Falun Gong: a narrative of pending apocalypse, shape-shifting aliens and relentless persecution

Farley, Helen (2014). Falun Gong: a narrative of pending apocalypse, shape-shifting aliens and relentless persecution. In James R. Lewis and Jesper Aa. Petersen (Ed.), Controversial New Religions 2nd ed. (pp. 241-256) New York, NY, United States: Oxford University Press. doi:10.1093/acprof:osobl/9780199315314.003.0014

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Author Farley, Helen
Title of chapter Falun Gong: a narrative of pending apocalypse, shape-shifting aliens and relentless persecution
Title of book Controversial New Religions
Place of Publication New York, NY, United States
Publisher Oxford University Press
Publication Year 2014
Sub-type Research book chapter (original research)
DOI 10.1093/acprof:osobl/9780199315314.003.0014
Open Access Status
Edition 2nd
ISBN 9780199315314
Editor James R. Lewis
Jesper Aa. Petersen
Chapter number 13
Start page 241
End page 256
Total pages 16
Total chapters 23
Collection year 2015
Language eng
Formatted Abstract/Summary
Falun Gong, also known as Falun Dafa, emerged in the northeast of China in 1992 with adherents striving to achieve the ultimate aim of transforming the human flesh body into an immortal Buddha body. Although originating just over two decades ago, its doctrines, beliefs, and practices are drawn from much older Buddhist and Taoist canons and most directly from qigong (Adams 2011). Even so, Falun Gong's founder, Li Hongzhi, claims that it offers a highly personalized cultivation practice for everyone irrespective of social standing, socioeconomic background, or status (Adams 2011). Western scholars view Falun Gong as a new religious movement (NRM), though any connection or claim to religion is strenuously denied by its adherents (Ownby 2005).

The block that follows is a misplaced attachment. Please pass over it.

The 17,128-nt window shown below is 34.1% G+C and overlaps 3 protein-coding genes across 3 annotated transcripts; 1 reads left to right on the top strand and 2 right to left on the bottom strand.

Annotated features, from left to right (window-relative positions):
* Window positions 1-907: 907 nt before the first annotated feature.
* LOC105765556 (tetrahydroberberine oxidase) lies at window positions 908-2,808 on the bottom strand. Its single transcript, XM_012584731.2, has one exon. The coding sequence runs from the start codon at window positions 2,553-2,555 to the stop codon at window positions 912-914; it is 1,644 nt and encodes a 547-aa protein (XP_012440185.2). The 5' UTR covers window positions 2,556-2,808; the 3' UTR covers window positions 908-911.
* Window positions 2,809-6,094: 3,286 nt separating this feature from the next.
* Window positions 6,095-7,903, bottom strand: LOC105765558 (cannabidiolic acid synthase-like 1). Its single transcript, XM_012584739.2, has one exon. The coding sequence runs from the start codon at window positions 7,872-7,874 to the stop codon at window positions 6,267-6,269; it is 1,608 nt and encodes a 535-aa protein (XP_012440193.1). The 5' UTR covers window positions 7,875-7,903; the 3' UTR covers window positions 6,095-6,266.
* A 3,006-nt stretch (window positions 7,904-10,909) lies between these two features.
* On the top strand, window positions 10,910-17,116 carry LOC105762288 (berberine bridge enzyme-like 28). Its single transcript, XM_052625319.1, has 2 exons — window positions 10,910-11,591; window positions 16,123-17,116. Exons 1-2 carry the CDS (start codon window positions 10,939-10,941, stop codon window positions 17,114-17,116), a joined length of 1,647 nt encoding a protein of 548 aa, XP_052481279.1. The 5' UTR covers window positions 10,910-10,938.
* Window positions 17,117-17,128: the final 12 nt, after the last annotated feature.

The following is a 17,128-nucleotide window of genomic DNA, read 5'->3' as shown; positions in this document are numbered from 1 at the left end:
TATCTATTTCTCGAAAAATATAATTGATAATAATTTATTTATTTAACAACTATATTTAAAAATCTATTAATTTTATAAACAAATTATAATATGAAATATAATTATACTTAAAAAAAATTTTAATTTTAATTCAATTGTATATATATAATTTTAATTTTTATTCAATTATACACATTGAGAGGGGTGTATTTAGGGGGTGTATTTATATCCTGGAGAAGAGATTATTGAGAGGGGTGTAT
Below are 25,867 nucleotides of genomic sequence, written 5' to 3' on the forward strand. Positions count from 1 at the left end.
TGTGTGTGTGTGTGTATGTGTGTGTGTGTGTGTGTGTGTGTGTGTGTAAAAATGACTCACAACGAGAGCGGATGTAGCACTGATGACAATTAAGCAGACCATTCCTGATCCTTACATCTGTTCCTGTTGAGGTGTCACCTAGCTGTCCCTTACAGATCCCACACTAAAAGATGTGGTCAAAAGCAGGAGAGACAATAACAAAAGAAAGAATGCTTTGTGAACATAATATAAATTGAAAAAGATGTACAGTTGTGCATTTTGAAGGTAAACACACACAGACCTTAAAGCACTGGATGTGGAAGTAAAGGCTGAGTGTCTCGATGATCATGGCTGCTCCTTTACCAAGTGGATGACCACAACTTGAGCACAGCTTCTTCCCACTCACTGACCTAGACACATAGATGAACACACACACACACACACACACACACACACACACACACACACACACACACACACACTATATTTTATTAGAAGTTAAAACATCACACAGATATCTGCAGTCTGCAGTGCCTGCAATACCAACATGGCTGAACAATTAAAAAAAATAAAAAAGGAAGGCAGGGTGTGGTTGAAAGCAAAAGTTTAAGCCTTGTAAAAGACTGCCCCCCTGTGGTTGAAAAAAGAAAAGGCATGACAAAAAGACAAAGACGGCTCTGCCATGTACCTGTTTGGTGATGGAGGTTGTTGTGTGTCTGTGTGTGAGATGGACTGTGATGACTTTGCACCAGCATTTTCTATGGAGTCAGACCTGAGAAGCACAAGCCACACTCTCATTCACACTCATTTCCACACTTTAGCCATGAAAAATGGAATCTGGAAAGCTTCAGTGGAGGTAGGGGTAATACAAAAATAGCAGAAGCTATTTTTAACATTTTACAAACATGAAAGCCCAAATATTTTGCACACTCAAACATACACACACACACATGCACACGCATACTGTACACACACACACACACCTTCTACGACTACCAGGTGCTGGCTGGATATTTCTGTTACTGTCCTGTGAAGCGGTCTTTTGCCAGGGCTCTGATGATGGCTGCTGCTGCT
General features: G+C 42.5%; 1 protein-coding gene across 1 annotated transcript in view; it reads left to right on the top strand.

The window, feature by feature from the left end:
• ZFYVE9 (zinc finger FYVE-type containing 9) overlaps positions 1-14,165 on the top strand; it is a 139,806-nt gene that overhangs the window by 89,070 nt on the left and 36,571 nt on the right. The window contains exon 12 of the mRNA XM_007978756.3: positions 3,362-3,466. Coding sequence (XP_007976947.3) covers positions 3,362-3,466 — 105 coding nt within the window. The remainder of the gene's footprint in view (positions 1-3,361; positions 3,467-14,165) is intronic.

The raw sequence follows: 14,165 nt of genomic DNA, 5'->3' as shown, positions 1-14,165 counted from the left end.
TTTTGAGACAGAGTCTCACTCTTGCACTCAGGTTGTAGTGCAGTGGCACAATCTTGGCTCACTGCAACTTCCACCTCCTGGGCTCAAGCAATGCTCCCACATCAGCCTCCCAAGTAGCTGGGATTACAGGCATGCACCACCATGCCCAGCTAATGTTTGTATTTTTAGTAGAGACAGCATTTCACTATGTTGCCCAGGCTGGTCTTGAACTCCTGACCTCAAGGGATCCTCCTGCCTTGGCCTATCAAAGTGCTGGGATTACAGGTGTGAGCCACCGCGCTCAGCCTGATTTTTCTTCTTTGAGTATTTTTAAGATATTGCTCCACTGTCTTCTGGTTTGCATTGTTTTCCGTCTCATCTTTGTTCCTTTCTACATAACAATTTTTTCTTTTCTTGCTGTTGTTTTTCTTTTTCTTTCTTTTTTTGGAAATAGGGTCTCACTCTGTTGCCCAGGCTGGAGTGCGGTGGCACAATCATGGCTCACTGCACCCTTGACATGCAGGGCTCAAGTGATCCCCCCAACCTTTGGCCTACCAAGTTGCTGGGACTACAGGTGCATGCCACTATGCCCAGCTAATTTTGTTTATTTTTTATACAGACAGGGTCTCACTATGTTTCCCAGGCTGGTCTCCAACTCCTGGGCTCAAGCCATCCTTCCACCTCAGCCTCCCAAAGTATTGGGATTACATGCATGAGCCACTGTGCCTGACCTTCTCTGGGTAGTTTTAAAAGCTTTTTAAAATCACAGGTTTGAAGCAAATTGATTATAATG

Although no official membership records are kept, Falun Gong claims some 100 million adherents around the world (Adams 2011). Outside of China, Falun Gong has attracted a massive following including a large proportion not of Chinese origin (Melton 2001). As Falun Gong spread quickly through China, it similarly spread to Chinese communities around the world in Hong Kong, Taiwan, and throughout Southeast Asia (Melton 2001). Since 1999, Falun Gong adherents have been regularly appearing at public events throughout Australia, New Zealand, the United States, Taiwan, and Canada, promulgating the message primarily through promoting the five meditative exercises. They also try to generate awareness of the human rights breaches against their members by the Chinese government (Adams 2011). By doing so, they hope to pressure Western governments into condemning the actions of the Chinese state (Ownby 2005). This chapter will provide an overview of the practices, doctrine, and history of Falun Gong but will particularly focus on the controversies inherent in this movement, specifically it will examine the complex alien and anti-science theology of Falun Gong and conclude with an examination of the movement's clashes with the Chinese government and consequential apocalypticism born of those struggles.
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Created: Fri, 12 Sep 2014, 15:48:27 EST by Lucy O'Brien on behalf of School of Historical and Philosophical Inquiry